Smith said that the Medicaid and Public Employees Benefits Program contracts pass through other oversight that the Legislature need not take up.

“It will involve every contract that needs to be considered,” she said.

A Board of Examiners comprising some of the state’s constitutional officers vet those larger contracts.

Smith highlighted her bill at a press conference earlier this afternoon. She joined several other Democratic legislators who also paraded bills they are championing before members of the press this afternoon.

The bill has bipartisanship sponsorship.

Audio Clip

Assemblywoman Debbie Smith talking about how her bill increases accountability:

030811Smith:15 our state well

State Employees Protest Lack Of Discussion On Tax Increases To Help Balance Budget

By Andrew Doughman | 5:26 pm February 14th, 2011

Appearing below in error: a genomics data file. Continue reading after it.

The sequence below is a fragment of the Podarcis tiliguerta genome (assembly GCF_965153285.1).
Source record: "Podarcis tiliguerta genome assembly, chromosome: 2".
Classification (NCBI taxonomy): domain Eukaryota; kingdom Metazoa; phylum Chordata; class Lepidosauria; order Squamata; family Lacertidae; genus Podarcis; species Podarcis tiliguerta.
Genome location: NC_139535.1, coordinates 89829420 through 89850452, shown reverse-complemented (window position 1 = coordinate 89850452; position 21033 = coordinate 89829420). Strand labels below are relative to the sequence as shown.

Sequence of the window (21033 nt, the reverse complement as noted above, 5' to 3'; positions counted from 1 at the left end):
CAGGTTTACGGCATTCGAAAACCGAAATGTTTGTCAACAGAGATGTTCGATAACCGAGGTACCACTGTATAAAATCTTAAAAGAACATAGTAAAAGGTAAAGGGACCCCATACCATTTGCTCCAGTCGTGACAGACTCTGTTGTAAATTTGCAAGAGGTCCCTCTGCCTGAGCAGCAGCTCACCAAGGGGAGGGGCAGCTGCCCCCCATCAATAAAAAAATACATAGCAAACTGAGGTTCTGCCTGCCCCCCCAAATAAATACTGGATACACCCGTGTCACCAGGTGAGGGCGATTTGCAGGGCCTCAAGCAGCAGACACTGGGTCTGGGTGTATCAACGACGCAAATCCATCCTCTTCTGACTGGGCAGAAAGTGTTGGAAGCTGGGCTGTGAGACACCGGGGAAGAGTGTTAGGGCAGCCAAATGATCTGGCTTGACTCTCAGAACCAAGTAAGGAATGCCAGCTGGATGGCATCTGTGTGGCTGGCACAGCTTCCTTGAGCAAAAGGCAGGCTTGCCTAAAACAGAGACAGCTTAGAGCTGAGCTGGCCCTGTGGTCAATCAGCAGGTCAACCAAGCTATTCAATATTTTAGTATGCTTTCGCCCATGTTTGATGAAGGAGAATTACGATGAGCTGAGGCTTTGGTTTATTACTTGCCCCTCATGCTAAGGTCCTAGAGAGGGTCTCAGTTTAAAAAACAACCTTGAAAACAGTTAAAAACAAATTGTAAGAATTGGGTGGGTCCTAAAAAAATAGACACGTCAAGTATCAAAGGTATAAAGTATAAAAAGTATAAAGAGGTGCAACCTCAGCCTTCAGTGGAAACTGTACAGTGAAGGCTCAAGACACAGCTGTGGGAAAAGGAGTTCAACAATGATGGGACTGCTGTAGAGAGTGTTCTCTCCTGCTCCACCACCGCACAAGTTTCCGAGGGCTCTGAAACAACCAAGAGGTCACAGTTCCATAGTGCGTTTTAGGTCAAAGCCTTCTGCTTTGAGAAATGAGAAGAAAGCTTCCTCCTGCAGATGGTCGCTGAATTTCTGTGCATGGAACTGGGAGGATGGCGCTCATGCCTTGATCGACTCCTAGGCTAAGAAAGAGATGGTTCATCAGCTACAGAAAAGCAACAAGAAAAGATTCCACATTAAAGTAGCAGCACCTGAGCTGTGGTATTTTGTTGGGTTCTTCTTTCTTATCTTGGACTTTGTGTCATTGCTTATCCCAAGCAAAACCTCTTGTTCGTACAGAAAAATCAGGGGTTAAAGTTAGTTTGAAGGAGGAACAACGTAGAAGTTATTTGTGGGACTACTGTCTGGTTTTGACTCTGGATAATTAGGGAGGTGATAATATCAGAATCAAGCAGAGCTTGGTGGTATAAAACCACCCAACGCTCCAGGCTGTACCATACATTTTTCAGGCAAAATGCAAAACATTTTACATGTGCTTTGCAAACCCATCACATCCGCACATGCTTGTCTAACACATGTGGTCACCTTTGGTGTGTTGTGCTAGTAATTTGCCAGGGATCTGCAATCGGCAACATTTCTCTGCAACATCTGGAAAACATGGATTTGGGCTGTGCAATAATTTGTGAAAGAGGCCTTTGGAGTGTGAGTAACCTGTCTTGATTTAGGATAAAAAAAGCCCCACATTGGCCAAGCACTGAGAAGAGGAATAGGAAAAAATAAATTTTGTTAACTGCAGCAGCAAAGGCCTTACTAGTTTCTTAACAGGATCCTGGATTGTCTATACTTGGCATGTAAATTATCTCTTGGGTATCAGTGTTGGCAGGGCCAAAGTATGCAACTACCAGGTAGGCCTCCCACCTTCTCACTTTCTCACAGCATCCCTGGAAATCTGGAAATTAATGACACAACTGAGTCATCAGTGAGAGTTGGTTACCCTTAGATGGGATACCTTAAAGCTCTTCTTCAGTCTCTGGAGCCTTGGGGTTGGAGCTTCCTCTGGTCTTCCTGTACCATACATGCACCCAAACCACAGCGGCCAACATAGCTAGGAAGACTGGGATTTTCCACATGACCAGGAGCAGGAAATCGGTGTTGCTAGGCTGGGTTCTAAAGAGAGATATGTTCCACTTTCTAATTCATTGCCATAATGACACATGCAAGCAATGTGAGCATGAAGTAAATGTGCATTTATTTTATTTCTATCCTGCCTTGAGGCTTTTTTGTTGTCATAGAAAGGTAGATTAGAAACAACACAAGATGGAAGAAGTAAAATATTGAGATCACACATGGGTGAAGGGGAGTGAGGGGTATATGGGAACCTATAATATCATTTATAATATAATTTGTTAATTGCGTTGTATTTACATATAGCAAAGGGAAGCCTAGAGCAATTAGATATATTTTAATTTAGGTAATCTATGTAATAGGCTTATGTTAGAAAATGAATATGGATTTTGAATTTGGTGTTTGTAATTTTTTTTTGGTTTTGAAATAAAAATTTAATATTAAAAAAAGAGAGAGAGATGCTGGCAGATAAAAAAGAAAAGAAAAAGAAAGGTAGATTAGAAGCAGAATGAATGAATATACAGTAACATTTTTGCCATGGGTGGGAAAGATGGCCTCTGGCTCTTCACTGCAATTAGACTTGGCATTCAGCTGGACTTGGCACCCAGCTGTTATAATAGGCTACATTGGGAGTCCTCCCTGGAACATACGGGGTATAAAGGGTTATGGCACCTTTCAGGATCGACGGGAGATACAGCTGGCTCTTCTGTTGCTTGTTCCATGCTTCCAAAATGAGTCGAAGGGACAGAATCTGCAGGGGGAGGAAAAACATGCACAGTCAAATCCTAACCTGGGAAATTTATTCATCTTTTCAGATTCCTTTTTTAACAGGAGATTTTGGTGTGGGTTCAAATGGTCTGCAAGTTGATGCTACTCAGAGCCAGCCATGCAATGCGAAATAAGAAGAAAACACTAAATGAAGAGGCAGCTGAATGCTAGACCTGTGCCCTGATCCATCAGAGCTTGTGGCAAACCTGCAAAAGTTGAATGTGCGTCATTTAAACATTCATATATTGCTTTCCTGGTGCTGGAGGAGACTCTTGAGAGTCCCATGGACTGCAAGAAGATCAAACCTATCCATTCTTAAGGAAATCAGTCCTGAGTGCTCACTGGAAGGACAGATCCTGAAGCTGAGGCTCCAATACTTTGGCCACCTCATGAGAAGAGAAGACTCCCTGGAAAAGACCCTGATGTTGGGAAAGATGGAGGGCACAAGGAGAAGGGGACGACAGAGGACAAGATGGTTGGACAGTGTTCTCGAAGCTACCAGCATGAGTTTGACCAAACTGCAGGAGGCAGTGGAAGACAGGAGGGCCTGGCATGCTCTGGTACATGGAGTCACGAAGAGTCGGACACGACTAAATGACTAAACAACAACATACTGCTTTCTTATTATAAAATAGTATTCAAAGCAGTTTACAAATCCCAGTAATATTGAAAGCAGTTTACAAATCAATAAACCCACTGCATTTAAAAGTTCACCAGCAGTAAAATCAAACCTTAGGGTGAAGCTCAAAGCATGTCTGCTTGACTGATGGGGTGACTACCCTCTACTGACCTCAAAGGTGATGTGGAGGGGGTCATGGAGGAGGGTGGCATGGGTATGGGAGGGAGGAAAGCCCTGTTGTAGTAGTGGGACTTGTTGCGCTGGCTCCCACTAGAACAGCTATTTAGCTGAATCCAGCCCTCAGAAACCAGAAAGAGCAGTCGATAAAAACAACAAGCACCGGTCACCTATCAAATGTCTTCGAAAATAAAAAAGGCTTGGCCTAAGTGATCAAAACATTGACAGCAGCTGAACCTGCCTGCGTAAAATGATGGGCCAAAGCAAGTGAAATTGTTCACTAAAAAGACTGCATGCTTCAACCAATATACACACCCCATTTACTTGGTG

CARSON CITY – About 50 state employees gathered in front of the Legislative Building today to call on Gov. Brian Sandoval to participate in a discussion about potential tax increases to help fund the state budget.

With the wind blowing at a steady clip, Vishnu Subramaniam, AFSCME Local 4041, chief of staff, said: “This is a great analogy of what’s going on in the state. They’re trying to blow us away while we’re providing services.

“We need a broad-based corporate tax,” he said. “We need to be having a talk about revenues. The talk of cuts is a red herring.”

Subramaniam said by not having a revenue debate, the state budget under review in the 2011 legislative session is focused on only one side of the equation: budget reductions.

Sandoval has rejected any proposals to increase taxes or fees to help balance the budget. He has submitted a $5.8 billion general fund budget that he says does not include any new tax or fee increases.

John Kinney, a custodial maintenance worker at Western Nevada College, held a sign that said: “Sloppy thinking equals quick fixes! Gov: you can do better!”

“I’d like them to take away the 5 percent cut and give us our furloughs back,” he said. “We’re getting cut more than anyone else. We’ve had furloughs for the last three years.